‘she is a highly emotional and neurotic woman and therefore I have never definitely disillusioned her in her hopes that she might be allowed to see her mother before the termination of the war’.
She frequently complained, with some justification, that she rarely got to see her husband, due to the pressures of his work.
Desperately homesick and lonely, Mrs Garbo took matters into her own hands and demanded that she be allowed to return to Spain or else she would go to the Spanish Embassy and reveal all. This led to a major argument between Garbo and his wife, and concern for MI5. British intelligence officers realised they needed to do something to address the security risk and initially came up with the plan of supposedly cutting ties with the Garbos, and getting him to continue work unbeknownst to his wife.
Garbo himself came up with the much more radical plan that they put into action. Garbo together with MI5 would pretend that he had been placed in prison because of his wife’s actions and the security threat it posed. When informed Mrs Garbo went through the full range of emotions, contrition, anger and then despair.
Later that evening she made a desperate call to the MI5 wireless operator who worked with Garbo. He came round to the house to find ‘her sitting in the kitchen with all the gas taps turned on’. She demanded he left but instead he went out into the garden and later recalled that ‘during the next hour and a half I found her sitting in the drawing room with both gas fires turned on, on two separate occasions’. Summing up the officer concluded that ‘there was a 90% chance that this was mere “play acting”, but she was some times in such a nervous state that there was the 10% chance of [an] accident’ (KV 2/4200).
Tommy Harris’s report on the incident shows that MI5 took a harsh line on Mrs Garbo’s behaviour. He wrote that:
‘she thought that if she could lure him [the wireless operator] round, that she would terrify him by a pretence of suicide; that when he reported to us, as she had anticipated, in panic, she would have called our bluff and we would come running up to her.’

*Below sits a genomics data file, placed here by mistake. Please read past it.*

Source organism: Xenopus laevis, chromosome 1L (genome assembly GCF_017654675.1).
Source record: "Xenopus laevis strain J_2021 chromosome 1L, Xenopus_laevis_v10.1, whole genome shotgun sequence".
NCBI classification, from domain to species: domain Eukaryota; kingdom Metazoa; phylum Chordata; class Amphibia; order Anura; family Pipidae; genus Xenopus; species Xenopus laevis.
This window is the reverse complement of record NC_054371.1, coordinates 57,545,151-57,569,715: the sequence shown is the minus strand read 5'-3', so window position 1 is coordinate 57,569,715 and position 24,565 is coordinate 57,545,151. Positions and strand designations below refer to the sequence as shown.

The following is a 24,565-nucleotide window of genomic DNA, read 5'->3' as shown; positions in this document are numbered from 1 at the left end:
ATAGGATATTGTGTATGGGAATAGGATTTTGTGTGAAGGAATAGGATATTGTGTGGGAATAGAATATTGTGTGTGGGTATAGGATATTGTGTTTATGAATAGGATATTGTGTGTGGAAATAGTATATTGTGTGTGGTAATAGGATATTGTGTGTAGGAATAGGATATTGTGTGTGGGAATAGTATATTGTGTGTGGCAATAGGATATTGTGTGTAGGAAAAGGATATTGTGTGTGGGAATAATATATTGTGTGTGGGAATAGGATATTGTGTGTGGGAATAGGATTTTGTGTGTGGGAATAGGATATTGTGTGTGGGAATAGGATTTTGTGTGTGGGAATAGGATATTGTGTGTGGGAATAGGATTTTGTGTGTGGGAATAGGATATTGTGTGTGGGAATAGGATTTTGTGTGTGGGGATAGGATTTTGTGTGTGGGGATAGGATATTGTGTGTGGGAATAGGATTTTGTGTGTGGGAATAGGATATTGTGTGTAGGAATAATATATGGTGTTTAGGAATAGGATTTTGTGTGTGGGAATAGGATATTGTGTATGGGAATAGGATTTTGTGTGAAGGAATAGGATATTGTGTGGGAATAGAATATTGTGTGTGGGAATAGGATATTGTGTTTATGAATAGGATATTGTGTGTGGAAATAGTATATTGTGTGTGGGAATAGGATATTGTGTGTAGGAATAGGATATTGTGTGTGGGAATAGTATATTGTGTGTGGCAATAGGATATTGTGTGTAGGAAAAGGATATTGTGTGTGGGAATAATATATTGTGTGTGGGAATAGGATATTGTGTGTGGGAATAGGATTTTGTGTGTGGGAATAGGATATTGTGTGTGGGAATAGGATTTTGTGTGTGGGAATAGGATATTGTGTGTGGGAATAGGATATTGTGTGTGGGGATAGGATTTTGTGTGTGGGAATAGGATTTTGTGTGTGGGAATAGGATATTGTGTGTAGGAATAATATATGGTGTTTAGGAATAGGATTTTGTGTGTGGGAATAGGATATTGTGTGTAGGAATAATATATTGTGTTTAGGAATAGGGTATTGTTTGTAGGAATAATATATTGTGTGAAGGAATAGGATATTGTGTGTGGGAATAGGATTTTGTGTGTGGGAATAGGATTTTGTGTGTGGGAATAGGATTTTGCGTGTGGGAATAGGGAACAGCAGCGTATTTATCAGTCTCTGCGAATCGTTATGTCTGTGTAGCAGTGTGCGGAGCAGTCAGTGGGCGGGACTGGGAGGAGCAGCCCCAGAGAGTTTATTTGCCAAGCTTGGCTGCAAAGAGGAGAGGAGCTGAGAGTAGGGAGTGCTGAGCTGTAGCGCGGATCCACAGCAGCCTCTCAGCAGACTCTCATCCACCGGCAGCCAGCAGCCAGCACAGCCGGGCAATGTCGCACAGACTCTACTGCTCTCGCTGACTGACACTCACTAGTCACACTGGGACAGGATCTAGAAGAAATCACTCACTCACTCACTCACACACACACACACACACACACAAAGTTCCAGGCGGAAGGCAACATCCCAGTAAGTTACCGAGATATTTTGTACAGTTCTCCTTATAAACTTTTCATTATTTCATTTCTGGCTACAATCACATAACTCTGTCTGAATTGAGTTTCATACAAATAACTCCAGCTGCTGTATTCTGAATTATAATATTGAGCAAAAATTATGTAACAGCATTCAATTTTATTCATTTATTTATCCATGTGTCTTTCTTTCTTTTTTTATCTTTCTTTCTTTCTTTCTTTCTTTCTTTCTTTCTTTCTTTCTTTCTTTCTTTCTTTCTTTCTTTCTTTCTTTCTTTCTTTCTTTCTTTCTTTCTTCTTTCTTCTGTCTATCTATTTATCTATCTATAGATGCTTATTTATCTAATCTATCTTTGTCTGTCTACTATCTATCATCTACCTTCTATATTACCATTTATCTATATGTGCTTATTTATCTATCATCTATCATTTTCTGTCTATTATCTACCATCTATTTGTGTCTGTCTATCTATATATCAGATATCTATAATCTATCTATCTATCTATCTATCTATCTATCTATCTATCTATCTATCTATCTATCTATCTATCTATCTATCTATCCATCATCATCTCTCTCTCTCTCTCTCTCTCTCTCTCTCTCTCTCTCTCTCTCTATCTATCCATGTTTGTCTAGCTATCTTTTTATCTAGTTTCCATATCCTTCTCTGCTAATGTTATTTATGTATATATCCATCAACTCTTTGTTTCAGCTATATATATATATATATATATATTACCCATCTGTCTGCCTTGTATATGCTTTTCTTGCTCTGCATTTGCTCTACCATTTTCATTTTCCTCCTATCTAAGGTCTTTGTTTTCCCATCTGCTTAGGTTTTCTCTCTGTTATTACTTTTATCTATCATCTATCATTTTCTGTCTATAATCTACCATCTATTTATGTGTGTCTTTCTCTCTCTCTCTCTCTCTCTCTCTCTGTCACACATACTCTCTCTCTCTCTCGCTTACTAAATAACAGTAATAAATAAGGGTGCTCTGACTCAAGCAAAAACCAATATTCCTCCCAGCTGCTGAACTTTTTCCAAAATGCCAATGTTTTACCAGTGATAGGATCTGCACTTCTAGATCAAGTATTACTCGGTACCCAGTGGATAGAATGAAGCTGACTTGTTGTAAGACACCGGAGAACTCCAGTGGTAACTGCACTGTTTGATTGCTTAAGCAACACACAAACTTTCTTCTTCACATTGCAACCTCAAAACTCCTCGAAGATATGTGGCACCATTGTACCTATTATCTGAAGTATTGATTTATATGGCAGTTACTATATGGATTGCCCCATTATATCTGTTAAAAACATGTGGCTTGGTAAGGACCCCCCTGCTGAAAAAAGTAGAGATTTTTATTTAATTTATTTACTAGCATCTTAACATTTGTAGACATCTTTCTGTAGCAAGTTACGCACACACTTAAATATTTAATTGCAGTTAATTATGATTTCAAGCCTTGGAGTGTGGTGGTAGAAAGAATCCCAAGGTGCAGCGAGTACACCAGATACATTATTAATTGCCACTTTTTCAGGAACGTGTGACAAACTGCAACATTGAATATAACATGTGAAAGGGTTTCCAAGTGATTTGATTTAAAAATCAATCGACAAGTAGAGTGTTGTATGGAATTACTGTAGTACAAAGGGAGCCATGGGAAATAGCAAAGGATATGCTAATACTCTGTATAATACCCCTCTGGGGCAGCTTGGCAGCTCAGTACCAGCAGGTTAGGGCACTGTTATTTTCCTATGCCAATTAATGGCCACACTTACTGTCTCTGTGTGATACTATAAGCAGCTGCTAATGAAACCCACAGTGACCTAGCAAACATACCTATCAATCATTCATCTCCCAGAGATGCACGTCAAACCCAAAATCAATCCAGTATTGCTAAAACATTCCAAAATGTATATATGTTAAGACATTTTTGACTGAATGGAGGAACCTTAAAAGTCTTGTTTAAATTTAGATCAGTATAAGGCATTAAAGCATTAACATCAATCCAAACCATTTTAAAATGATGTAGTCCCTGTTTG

As it was, the security services continued with their pretence of Garbo’s incarceration. Mrs Garbo was forced to give a statement in which ‘she admitt[ed] that all the blame attaches to her and that she will not do anything in future to jeopardize the work being done by her husband or cause embarrassment to the Office.’ To add authenticity Garbo himself penned a fake statement which he was supposed to have made to a Tribunal into the case. One MI5 officer admiringly minuted that it had ‘shades of Pericles!’
Garbo was therefore ‘released’ on the understanding that Mrs Garbo would do nothing further to interfere with the spying work being carried out. Although Mrs Garbo’s direct agitation to return to Spain stopped following her husband’s elaborate deception plan, it does not appear that she was any happier. Despite her vital role in establishing Garbo she was cut off from any involvement in the case and isolated from much external contact.
These files document much of the extraordinary success of Garbo as an agent, however they also reveal the human cost. In this case it was Garbo’s wife who paid the greatest price for her husband’s work. At the height of a bloody conflict it is easy to understand why Garbo and MI5 took such a tough line, but it is difficult not to feel sympathy for Mrs Garbo, and admiration for her role in one of the greatest deceptions of the 20th century.